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How Lucasfilm used Unreal Engine to make The Mandalorian

You need the world’s most badass curved monitor, for starters

Owen S. Good is a longtime veteran of video games writing, well known for his coverage of sports and racing games.

The Mandalorian’s set used some serious Danger Room/Holodeck stuff to pull off a virtual shot-on-location feel for its many different settings, and powering the world projected on its giant LED wall was none other than Epic Games’ Unreal Engine 4.

What director Jon Favreau and the cinematographers and animators of The Mandalorian relied on was actually as simple as good old-fashioned projection screen filming — except this is about a bajillion times more realistic than footage rolling in the background while someone gratuitously turns a steering wheel.

That’s thanks to a 20-foot high, 270-degree semicircular LED video wall, which displayed locations from the ice world of Maldo Kreis to the sinister hideout of The Client. These environments were edited in real time, right up to shooting, and allowed Pedro Pascal, Gina Carano, Werner Herzog, et al., to interact as if they were in a physically built space.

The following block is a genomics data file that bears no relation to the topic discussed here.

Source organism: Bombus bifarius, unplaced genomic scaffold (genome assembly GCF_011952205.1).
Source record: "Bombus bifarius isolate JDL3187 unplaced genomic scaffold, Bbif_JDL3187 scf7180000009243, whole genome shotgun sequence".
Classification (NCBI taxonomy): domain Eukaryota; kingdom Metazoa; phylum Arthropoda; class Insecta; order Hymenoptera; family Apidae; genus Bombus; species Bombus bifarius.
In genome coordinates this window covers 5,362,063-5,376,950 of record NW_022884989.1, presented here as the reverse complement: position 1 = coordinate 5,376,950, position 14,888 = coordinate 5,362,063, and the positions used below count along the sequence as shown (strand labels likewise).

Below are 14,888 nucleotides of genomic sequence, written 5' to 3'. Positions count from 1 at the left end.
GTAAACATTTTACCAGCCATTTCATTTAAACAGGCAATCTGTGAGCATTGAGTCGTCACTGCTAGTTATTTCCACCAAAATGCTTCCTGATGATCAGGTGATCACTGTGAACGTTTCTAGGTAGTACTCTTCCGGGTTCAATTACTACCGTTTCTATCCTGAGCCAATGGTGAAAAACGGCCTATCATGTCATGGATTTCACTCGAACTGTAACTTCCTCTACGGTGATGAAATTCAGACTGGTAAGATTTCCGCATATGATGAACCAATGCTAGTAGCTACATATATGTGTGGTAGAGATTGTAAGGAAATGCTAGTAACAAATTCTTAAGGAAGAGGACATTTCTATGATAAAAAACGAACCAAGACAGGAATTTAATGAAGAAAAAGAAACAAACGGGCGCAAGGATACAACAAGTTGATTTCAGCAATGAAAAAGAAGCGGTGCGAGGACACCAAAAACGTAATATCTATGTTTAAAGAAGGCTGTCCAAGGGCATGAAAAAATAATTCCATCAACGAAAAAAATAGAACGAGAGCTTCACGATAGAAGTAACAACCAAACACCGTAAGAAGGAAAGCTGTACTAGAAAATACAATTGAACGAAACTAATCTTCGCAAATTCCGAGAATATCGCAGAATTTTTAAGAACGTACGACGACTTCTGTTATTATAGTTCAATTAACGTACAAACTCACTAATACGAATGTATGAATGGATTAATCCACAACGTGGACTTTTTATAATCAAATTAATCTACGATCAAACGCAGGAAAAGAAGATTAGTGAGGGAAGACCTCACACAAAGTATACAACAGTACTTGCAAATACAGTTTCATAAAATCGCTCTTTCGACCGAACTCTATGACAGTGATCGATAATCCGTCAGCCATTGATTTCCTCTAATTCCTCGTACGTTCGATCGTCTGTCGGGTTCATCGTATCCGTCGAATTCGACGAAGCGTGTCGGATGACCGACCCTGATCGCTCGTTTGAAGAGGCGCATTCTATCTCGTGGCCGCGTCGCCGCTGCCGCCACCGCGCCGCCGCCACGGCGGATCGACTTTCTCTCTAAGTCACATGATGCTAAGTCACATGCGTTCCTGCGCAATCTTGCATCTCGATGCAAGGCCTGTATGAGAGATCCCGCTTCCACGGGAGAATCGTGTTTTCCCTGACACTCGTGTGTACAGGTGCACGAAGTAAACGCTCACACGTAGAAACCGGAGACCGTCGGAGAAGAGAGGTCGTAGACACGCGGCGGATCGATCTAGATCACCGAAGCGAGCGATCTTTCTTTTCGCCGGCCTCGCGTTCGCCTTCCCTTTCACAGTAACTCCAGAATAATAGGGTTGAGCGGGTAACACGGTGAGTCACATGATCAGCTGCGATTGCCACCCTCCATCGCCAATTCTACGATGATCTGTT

The setup allowed the cast to shoot in multiple locations in a single day, to shoot at a particular time of day for 10 hours if necessary, or even (literally) move a mountain in the background to get a better shot. But you really see (or, rather, don’t see) the difference when characters are aboard a moving vehicle.

The projection behind them makes the scene look seamlessly realistic because, well, it’s actually part of the shot, it’s not being added in later. It’s a good look at the future of TV and moviemaking, where Star Wars has been at the vanguard for more than 40 years now. And it speaks optimistically of a future where sci-fi TV series can have all the production values of a big budget theatrical release, where cost considerations made for some conspicuous limitations even a decade ago.

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